“You Still Need to Drill: IT/DR Testing Is as Important as Ever.” IT/DR testing is crucial for enabling organizations to verify that they can recover systems in the event of a disruption. The COVID-19 pandemic led many organizations to suspend their IT/disaster recovery (DR) testing programs, but it is important to keep up with such testing. The eight steps to an effective IT/DR exercise include defining the reason and type of exercise, defining the scope, identifying participants, and simulating the production environment.

“How to Be a Mock Jock: Advice on Facilitating a Disaster Exercise.” The key qualities that make for a successful mock disaster exercise facilitator include command presence, charisma, deep knowledge of the scenario, knowledge of the participants, and a willingness to follow the agenda while being able to adjust on the fly. Two common mistakes to avoid as a facilitator are being too wedded to the scenario and trying to be “the man,” or the one with all the answers.

“How to Plan a Mock Disaster Exercise.” The 12 steps for planning a mock disaster exercise include identifying the exercise’s key objectives, building a timeline and list of events, and choosing a facilitator. The scenario should be plausible and realistic. Practicing ahead of time is crucial for a company’s success in managing a crisis.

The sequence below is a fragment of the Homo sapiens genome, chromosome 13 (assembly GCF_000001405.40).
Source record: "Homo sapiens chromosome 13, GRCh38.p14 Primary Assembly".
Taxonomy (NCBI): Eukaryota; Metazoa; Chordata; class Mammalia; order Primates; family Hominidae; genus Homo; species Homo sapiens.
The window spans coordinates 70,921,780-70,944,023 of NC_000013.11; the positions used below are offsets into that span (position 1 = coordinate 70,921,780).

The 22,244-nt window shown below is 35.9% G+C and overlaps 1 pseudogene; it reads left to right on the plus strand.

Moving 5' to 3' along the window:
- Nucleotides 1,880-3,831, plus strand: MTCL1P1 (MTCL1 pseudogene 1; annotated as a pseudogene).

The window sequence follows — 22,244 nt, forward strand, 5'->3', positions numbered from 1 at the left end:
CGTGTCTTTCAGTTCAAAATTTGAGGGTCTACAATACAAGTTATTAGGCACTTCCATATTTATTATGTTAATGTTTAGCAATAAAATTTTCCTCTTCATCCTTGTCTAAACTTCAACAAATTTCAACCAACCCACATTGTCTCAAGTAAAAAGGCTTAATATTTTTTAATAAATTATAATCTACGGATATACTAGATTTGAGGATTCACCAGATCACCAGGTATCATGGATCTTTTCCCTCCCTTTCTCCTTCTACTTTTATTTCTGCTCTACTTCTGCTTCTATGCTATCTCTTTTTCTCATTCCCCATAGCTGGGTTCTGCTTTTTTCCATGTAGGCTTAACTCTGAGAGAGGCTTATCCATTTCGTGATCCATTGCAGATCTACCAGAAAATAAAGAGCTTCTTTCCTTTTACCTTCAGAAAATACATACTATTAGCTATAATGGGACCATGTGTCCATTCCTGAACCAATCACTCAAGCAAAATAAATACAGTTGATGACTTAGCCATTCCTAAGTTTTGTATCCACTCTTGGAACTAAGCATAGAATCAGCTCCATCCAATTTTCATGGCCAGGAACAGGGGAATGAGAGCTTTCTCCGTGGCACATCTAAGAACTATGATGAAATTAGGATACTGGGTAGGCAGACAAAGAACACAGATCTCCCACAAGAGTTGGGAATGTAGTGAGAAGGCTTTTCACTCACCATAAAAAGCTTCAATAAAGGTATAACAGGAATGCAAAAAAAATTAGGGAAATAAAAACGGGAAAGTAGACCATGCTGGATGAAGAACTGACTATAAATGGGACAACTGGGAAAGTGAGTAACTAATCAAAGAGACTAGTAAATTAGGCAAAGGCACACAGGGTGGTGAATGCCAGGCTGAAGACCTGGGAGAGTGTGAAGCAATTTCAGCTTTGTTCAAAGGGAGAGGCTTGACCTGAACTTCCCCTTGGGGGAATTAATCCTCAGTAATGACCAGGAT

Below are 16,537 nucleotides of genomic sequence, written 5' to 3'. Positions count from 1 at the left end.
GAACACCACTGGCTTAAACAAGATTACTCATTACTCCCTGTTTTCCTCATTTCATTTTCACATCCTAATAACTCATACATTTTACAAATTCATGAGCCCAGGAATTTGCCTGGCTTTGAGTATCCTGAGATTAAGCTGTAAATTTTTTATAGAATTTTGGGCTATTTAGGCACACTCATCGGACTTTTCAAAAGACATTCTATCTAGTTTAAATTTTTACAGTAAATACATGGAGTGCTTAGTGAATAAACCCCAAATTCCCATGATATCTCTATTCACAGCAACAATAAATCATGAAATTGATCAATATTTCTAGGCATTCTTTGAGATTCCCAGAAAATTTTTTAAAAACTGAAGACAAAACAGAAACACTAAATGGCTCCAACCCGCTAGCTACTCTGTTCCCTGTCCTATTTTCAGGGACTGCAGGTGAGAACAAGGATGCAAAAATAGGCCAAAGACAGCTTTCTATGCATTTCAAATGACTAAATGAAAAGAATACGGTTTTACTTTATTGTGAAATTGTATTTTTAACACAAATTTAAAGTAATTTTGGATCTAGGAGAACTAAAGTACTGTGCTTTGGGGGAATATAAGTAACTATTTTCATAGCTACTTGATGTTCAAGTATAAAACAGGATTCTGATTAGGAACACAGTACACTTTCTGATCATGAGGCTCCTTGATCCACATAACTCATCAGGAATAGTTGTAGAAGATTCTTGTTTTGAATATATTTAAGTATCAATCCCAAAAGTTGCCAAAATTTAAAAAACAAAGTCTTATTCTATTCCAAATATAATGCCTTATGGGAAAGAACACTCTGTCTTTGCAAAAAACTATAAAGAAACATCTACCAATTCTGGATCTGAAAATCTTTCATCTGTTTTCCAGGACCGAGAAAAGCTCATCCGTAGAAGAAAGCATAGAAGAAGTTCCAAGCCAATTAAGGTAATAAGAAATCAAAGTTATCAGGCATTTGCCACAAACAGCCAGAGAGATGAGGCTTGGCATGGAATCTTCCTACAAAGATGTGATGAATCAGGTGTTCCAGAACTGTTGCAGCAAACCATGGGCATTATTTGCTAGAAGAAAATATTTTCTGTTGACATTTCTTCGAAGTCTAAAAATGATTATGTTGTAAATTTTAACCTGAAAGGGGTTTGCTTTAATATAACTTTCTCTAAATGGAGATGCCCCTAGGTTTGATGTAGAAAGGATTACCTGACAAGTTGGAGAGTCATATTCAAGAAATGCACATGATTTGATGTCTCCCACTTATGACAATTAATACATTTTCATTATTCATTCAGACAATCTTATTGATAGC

“8 Dos and 1 Don’t for Conducting Disaster Recovery Tests.” Regular disaster recovery tests of information technology systems are crucial for evaluating an organization’s ability to recover systems in the event of a disruption. Tips to help in conducting IT/DR tests include: define the reason for the test, define the type of exercise, define the scope of the exercise, identify the participants, make sure the test environment is prepared, and simulate the production environment as it would be in a real event.

The Benefits of a Solid Testing Program

Recovery testing, IT/DR testing, and mock disaster exercises are one of the most important aspects of business continuity. Unfortunately, they are also one of the most neglected.

Organizations interested in raising their testing game are invited to consult the blog posts mentioned above for insight and inspiration. Devising and implementing a solid testing program is one of the best things any company do to protect its stakeholders and improve its resilience.

Further Reading

For more information on BC exercises and other hot topics in BCM and IT/disaster recovery, check out these recent posts from MHA Consulting:

Richard Long is one of MHA’s practice team leaders for Technology and Disaster Recovery related engagements. He has been responsible for the successful execution of MHA business continuity and disaster recovery engagements in industries such as Energy & Utilities, Government Services, Healthcare, Insurance, Risk Management, Travel & Entertainment, Consumer Products, and Education. Prior to joining MHA, Richard held Senior IT Director positions at PetSmart (NASDAQ: PETM) and Avnet, Inc. (NYSE: AVT) and has been a senior leader across all disciplines of IT. He has successfully led international and domestic disaster recovery, technology assessment, crisis management and risk mitigation engagements.